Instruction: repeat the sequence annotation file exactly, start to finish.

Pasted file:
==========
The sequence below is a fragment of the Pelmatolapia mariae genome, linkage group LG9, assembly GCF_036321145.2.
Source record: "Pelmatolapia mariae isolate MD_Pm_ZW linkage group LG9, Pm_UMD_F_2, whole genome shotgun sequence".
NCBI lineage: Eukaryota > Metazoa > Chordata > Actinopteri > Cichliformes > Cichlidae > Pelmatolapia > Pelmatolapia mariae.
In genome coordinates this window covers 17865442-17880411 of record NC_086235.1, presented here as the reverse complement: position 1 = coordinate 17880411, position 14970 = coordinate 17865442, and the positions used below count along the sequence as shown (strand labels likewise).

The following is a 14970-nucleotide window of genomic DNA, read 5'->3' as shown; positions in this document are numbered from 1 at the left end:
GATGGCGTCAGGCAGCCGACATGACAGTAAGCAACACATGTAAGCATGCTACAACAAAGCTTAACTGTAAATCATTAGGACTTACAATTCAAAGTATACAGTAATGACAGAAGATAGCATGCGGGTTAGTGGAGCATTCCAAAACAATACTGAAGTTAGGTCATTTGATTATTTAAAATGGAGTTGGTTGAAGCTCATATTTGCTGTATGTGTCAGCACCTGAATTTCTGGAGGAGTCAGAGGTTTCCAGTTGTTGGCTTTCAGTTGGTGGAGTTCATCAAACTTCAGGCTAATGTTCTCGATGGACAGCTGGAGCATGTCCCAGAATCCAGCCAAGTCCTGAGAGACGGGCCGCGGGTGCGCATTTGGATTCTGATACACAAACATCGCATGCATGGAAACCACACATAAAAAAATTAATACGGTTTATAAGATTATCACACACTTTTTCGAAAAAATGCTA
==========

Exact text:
The sequence below is a fragment of the Pelmatolapia mariae genome, linkage group LG9, assembly GCF_036321145.2.
Source record: "Pelmatolapia mariae isolate MD_Pm_ZW linkage group LG9, Pm_UMD_F_2, whole genome shotgun sequence".
NCBI lineage: Eukaryota > Metazoa > Chordata > Actinopteri > Cichliformes > Cichlidae > Pelmatolapia > Pelmatolapia mariae.
In genome coordinates this window covers 17865442-17880411 of record NC_086235.1, presented here as the reverse complement: position 1 = coordinate 17880411, position 14970 = coordinate 17865442, and the positions used below count along the sequence as shown (strand labels likewise).

The following is a 14970-nucleotide window of genomic DNA, read 5'->3' as shown; positions in this document are numbered from 1 at the left end:
GATGGCGTCAGGCAGCCGACATGACAGTAAGCAACACATGTAAGCATGCTACAACAAAGCTTAACTGTAAATCATTAGGACTTACAATTCAAAGTATACAGTAATGACAGAAGATAGCATGCGGGTTAGTGGAGCATTCCAAAACAATACTGAAGTTAGGTCATTTGATTATTTAAAATGGAGTTGGTTGAAGCTCATATTTGCTGTATGTGTCAGCACCTGAATTTCTGGAGGAGTCAGAGGTTTCCAGTTGTTGGCTTTCAGTTGGTGGAGTTCATCAAACTTCAGGCTAATGTTCTCGATGGACAGCTGGAGCATGTCCCAGAATCCAGCCAAGTCCTGAGAGACGGGCCGCGGGTGCGCATTTGGATTCTGATACACAAACATCGCATGCATGGAAACCACACATAAAAAAATTAATACGGTTTATAAGATTATCACACACTTTTTCGAAAAAATGCTA